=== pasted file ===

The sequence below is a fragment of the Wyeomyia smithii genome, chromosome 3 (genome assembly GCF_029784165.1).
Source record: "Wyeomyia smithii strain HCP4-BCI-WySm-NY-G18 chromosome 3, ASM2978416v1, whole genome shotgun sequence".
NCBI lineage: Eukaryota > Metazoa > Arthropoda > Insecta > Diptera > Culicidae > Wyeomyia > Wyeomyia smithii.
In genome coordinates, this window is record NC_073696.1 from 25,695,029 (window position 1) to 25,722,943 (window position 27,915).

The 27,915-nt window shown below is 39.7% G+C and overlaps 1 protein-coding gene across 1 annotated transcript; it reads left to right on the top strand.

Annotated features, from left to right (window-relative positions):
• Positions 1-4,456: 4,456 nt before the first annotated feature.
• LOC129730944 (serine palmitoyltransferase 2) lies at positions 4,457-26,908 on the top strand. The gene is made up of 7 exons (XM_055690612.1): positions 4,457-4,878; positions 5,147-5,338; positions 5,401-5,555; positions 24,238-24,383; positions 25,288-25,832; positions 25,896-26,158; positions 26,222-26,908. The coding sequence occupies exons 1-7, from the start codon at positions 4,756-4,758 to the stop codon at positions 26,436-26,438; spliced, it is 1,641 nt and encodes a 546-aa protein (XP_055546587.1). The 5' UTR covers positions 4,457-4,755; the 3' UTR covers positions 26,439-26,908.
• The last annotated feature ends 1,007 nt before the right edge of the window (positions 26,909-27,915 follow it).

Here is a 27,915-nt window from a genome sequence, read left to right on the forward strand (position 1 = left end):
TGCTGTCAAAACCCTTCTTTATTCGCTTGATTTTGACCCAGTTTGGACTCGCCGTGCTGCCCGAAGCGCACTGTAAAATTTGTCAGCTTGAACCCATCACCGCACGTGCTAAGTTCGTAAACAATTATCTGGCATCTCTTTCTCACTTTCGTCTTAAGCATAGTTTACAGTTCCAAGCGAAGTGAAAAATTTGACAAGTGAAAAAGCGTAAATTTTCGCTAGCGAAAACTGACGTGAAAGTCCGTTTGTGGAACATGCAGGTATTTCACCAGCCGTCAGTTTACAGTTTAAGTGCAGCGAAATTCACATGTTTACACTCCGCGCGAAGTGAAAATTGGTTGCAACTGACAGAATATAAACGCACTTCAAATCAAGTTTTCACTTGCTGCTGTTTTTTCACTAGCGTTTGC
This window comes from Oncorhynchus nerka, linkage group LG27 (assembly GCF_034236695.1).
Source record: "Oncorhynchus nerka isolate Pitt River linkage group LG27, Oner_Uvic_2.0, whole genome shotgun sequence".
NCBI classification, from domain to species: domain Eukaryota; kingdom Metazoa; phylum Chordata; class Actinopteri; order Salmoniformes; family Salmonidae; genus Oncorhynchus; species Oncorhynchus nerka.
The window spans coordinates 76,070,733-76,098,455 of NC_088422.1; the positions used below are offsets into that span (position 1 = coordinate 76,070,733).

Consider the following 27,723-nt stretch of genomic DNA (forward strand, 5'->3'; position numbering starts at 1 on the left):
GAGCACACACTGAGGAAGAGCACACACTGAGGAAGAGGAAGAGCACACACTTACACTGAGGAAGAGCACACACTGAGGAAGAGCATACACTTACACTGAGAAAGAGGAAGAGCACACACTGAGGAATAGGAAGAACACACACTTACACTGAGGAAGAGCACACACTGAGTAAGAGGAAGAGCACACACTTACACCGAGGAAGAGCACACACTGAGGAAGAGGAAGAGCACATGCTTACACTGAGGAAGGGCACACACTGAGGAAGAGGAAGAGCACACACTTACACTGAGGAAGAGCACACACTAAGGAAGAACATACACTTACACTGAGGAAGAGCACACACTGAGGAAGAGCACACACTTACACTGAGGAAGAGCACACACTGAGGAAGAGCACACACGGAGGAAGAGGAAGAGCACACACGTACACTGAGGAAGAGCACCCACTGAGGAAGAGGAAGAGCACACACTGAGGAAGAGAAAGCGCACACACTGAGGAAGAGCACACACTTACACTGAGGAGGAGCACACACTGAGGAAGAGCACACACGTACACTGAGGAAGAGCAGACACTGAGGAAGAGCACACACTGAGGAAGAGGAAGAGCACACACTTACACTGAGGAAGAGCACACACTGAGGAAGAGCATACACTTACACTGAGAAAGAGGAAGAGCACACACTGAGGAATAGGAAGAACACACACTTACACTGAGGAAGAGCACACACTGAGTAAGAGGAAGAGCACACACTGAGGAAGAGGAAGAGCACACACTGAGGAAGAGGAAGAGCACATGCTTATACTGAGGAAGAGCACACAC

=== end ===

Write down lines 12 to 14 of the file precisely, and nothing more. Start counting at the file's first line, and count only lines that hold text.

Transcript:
This window comes from Oncorhynchus nerka, linkage group LG27 (assembly GCF_034236695.1).
Source record: "Oncorhynchus nerka isolate Pitt River linkage group LG27, Oner_Uvic_2.0, whole genome shotgun sequence".
NCBI classification, from domain to species: domain Eukaryota; kingdom Metazoa; phylum Chordata; class Actinopteri; order Salmoniformes; family Salmonidae; genus Oncorhynchus; species Oncorhynchus nerka.